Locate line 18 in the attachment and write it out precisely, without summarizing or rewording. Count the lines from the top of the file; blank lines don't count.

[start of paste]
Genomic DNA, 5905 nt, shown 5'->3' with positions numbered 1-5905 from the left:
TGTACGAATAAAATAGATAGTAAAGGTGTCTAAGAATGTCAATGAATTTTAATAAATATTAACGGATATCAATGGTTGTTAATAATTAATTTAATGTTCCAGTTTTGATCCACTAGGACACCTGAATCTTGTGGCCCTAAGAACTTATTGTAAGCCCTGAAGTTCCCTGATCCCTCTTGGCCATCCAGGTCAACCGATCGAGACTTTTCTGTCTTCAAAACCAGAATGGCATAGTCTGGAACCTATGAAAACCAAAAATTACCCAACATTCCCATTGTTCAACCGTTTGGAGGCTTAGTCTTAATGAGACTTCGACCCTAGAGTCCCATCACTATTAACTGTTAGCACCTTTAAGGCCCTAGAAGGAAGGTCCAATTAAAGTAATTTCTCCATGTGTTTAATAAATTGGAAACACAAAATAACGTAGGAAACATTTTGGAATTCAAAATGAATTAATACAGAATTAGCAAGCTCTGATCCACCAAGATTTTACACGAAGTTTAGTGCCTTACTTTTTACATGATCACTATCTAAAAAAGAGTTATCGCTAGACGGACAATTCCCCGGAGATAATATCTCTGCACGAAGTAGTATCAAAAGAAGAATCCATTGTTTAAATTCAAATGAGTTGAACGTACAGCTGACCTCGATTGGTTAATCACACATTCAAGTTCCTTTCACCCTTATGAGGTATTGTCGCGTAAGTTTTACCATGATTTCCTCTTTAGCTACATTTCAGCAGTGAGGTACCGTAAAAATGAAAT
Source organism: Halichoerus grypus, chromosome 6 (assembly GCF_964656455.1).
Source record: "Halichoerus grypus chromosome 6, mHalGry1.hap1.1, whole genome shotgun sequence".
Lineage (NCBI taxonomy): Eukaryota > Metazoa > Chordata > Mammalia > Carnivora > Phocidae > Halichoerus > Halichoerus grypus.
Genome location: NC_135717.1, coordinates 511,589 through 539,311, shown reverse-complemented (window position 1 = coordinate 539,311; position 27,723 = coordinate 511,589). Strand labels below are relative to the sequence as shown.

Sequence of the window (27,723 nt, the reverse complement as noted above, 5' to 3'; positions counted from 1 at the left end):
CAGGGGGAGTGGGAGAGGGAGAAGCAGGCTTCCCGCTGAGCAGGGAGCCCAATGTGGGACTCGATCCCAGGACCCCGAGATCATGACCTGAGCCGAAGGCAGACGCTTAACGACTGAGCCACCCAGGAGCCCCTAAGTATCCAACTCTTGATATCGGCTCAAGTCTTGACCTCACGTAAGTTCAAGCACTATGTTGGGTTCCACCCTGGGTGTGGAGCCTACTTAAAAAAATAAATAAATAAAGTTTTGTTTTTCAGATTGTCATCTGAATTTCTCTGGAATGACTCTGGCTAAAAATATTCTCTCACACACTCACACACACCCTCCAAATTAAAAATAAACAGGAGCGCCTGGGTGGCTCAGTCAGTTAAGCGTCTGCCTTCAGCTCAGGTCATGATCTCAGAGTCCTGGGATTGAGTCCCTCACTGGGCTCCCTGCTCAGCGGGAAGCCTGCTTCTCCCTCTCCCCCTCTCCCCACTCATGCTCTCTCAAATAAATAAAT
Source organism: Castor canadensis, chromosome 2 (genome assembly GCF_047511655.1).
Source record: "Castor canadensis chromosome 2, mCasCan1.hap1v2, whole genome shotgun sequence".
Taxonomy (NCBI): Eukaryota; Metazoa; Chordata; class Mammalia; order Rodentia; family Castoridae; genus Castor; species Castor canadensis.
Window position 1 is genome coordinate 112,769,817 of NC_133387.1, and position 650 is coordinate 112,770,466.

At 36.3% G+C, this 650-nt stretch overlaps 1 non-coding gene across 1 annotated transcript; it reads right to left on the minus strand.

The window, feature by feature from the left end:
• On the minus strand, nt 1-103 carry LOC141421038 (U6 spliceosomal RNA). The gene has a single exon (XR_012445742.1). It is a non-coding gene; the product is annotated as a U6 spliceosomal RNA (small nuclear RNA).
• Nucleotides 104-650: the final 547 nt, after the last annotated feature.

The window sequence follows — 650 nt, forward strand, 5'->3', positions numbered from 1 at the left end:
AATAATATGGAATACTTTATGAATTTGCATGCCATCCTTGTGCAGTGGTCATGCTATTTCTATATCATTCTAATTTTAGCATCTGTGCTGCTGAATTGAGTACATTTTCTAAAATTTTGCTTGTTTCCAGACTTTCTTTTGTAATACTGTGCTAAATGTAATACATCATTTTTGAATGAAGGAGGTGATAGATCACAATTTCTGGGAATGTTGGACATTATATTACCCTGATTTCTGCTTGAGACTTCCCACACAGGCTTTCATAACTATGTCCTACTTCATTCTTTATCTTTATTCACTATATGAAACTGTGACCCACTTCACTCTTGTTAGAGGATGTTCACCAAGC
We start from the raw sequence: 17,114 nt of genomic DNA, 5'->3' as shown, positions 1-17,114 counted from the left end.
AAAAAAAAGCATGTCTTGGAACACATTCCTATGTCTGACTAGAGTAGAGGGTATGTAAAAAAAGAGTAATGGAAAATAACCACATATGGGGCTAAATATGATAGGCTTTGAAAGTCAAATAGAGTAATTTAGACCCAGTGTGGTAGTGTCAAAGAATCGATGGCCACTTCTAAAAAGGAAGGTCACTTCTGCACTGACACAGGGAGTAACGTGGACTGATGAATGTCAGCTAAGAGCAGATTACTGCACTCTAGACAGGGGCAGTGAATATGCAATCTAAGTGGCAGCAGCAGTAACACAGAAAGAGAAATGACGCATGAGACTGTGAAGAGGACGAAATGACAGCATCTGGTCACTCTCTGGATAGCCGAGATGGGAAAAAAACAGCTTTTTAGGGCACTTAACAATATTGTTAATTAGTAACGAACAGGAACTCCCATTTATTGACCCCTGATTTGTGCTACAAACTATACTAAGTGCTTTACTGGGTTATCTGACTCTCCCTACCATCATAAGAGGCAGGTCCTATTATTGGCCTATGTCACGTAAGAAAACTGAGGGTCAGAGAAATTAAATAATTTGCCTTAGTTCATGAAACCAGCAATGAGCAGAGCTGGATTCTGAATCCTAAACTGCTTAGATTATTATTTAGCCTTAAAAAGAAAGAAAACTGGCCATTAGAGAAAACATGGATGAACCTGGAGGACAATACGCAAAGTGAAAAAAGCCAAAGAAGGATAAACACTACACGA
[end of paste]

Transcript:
AATAATATGGAATACTTTATGAATTTGCATGCCATCCTTGTGCAGTGGTCATGCTATTTCTATATCATTCTAATTTTAGCATCTGTGCTGCTGAATTGAGTACATTTTCTAAAATTTTGCTTGTTTCCAGACTTTCTTTTGTAATACTGTGCTAAATGTAATACATCATTTTTGAATGAAGGAGGTGATAGATCACAATTTCTGGGAATGTTGGACATTATATTACCCTGATTTCTGCTTGAGACTTCCCACACAGGCTTTCATAACTATGTCCTACTTCATTCTTTATCTTTATTCACTATATGAAACTGTGACCCACTTCACTCTTGTTAGAGGATGTTCACCAAGC